• One of the few other oils evaluated for sedative purposes is Baccharis uncinella, which is used by the Laklaño Indians in Santa Catarina, Brazil. (8)
  • Lavender and Baccharis uncinella are not the only essential oils for sleep. Though, until we have more research at our disposal, we’re limited to reading anecdotal testimonials online about other oils.
  • “No adverse effects” were uncovered by the University of Minnesota when they evaluated 15 studies (11 of which were randomized controlled trials) that examined hypnotic effects of essential oil inhalation in the scientific literature to date.

With that said, tucked away in the collection of lavender-sleep studies are golden nuggets suggesting that other oils can also have a profound effect on sleep quality

In 2013, for example, the journal Evidence-Based Complementary and Alternative Medicine published an article that evaluated the effects that aromatherapy had on anxiety, sleep quality and vital signs within an intensive care unit (ICU) patient population. (9) The researchers blended lavender, roman chamomile, and neroli with a 6 : 2 : 0.5 ratio and discovered that this aromatherapy (AT) strategy  “significantly” lowered anxiety and improved sleep quality compared with conventional nursing intervention. Interestingly, blood pressure was also lower in the AT group. This should give hope to people with cardiovascular disease-related insomnia as the connection between the two is well-established in the literature. (10)

More recently, the Asian Pacific Journal of Tropical Biomedicine published a systematic review reporting that these oils are also superbly effective at helping people's insomnia: (11)

  • Angelica archangelica rad. (angelica)
  • Cananga odorata (ylang ylang)
  • Chamaemelum nobile (Roman chamomile)
  • Citrus aurantium var. amara (neroli bigarade)
  • Cistus ladaniferus (labdanum)
  • Citrus bergamia (bergamot)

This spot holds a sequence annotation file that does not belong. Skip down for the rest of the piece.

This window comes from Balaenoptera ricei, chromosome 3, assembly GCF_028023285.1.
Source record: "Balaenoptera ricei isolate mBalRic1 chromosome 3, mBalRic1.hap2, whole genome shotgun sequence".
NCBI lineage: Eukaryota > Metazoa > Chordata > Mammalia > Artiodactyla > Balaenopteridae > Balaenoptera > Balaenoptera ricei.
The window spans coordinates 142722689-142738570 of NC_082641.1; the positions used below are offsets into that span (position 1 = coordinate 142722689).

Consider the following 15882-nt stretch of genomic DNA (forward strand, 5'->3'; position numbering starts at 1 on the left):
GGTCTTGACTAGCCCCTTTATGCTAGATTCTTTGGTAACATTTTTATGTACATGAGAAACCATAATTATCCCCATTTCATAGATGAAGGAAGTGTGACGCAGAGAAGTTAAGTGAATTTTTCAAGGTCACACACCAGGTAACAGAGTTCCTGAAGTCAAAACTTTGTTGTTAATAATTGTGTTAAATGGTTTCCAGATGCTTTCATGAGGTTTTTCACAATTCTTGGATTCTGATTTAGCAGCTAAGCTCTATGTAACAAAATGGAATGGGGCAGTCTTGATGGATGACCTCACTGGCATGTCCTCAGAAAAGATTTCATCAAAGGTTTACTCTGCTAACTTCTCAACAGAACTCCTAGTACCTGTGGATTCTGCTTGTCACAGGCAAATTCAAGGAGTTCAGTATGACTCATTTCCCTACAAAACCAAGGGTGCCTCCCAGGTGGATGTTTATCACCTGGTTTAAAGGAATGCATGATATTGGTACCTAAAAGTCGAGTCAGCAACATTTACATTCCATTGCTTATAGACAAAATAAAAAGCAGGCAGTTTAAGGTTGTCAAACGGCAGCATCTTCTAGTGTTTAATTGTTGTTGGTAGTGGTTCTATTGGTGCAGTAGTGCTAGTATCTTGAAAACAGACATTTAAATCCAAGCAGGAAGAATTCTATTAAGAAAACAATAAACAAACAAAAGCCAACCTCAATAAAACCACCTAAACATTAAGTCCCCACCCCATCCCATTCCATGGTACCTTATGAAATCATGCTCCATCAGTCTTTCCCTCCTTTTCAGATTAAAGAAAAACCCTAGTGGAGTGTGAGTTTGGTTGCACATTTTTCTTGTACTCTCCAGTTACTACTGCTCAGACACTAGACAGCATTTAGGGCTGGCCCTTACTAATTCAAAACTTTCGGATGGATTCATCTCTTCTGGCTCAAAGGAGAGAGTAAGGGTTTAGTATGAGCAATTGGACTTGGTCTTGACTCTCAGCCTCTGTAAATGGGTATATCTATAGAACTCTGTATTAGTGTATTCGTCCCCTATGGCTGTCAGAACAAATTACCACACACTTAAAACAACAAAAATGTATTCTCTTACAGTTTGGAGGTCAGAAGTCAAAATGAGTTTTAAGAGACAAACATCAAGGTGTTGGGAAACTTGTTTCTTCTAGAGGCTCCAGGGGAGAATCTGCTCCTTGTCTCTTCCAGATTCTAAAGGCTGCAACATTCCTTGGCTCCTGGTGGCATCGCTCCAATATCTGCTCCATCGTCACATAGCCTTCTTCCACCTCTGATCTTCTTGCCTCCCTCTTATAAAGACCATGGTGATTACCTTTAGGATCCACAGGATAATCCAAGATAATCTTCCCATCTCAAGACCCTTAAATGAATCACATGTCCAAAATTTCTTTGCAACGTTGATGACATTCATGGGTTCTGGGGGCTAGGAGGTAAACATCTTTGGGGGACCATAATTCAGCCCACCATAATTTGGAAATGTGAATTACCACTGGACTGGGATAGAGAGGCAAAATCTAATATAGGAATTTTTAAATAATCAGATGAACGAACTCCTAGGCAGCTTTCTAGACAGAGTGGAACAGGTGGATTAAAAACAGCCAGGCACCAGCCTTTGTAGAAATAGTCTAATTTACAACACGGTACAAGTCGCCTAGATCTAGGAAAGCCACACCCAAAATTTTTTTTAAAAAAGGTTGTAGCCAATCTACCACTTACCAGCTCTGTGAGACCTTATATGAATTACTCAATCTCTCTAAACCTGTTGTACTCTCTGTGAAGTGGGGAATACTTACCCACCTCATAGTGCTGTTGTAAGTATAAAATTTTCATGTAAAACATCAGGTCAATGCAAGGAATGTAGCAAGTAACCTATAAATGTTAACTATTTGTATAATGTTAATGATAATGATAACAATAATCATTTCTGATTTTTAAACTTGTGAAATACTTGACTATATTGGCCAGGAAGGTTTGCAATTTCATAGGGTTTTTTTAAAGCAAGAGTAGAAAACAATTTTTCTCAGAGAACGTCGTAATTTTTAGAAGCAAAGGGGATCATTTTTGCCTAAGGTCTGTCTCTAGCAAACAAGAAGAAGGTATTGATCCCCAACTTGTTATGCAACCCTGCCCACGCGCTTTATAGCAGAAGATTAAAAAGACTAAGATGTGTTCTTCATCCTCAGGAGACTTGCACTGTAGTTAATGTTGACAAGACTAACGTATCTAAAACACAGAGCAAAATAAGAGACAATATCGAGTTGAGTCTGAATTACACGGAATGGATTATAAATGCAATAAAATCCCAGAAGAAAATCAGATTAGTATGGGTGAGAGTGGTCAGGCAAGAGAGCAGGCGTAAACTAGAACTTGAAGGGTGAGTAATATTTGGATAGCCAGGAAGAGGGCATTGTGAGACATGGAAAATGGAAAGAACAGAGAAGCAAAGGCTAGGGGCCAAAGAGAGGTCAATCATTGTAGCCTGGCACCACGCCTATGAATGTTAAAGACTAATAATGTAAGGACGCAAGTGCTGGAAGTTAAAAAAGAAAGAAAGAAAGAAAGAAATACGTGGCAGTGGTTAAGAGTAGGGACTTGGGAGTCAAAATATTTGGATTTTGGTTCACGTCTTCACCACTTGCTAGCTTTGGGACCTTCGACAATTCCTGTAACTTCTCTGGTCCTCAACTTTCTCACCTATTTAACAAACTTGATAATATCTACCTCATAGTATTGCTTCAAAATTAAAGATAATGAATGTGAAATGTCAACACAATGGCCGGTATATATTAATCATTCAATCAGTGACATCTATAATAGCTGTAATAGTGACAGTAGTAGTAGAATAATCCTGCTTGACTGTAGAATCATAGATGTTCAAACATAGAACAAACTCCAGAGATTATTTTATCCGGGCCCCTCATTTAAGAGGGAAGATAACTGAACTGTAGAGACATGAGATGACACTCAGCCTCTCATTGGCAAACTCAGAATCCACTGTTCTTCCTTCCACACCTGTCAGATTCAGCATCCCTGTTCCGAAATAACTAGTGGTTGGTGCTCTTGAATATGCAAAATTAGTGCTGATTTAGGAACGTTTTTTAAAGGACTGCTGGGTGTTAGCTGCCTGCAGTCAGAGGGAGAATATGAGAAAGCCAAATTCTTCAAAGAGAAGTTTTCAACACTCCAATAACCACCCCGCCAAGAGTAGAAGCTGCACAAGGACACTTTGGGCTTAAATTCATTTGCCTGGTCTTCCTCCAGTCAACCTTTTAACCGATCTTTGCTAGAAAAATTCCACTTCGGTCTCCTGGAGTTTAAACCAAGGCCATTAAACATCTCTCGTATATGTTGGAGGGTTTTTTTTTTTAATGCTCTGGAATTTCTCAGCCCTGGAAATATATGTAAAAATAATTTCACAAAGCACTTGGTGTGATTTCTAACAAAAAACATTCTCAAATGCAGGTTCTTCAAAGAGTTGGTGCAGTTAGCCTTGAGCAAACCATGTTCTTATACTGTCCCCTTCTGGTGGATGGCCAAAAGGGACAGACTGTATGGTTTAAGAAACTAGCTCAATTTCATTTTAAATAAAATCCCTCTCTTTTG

• C. limon (lemon)
  • Citrus reticulata (mandarin)
  • Citrus sinensis (sweet orange)
  • Cuminum cyminum (cumin)
  • Juniperus communis fruct. (juniper berry)
  • Lavandula angustifolia (lavender)
  • Litsea cubeba (may chang)
  • Melissa officinalis (lemon balm)
  • Myrtus communis (myrtle)
  • Ocimum basilicum (basil)
  • Origanum majorana (sweet marjoram)
  • Ravensara aromatica (ravensara)
  • Thymus vulgaris ct. geraniol, ct. linalool (sweet thyme)
  • Valeriana officinalis (valerian)

Best Essential Oils for Sleep

A Note About Anxiety

It is important to point out that anxiety is not only a primary cause of sleep disorders, it's also a side effect. Meaning, that anxiety can cause sleep deprivation and sleep deprivation can cause anxiety, thus creating a viscous cycle that is challenging to stop. (12)

The research about anxiolytic (anti-anxiety) essential oils is much more robust than sleep studies and we see that the systematic reviews of the literature suggests that these oils are the most potent in managing anxiety: (13)

  • Angelica archangelica rad. (angelica)
  • Cistus ladaniferus (labdanum)
  • Citrus aurantium var. amara fol. (petitgrain bigarade)
  • Citrus aurantium var. amara per. (orange bigarade)
  • Citrus bergamia (bergamot)
  • Citrus sinensis (sweet orange)
  • Cymbopogon martinii (palmarosa)
  • Eucalyptus staigeriana (lemon-scented ironbark)
  • Lavandula angustifolia (lavender)
  • Litsea cubeba (may chang)
  • Ocimum basilicum (basil)
  • Origanum majorana (sweet marjoram)
  • Pelargonium graveolens (geranium)
  • Pogostemon patchouli (patchouli)
  • Valeriana officinalis (valerian)

There are other studies suggesting that these oils also have significant calming effects: clary sage, lemon, roman chamomile, rose, rose-scented geranium, sandalwood and ylang ylang. (14, 15)

Inhalation and topical application of these oils during a panic attack or during stressful times can help considerably!

Using Essential Oils for Sleep

As we've seen, most of the research discussed focuses on topical and inhalation benefits of using essential oils to calm the mind, body and to help people sleep better. Primarily lavender is the case study, but other oils can surely be of help.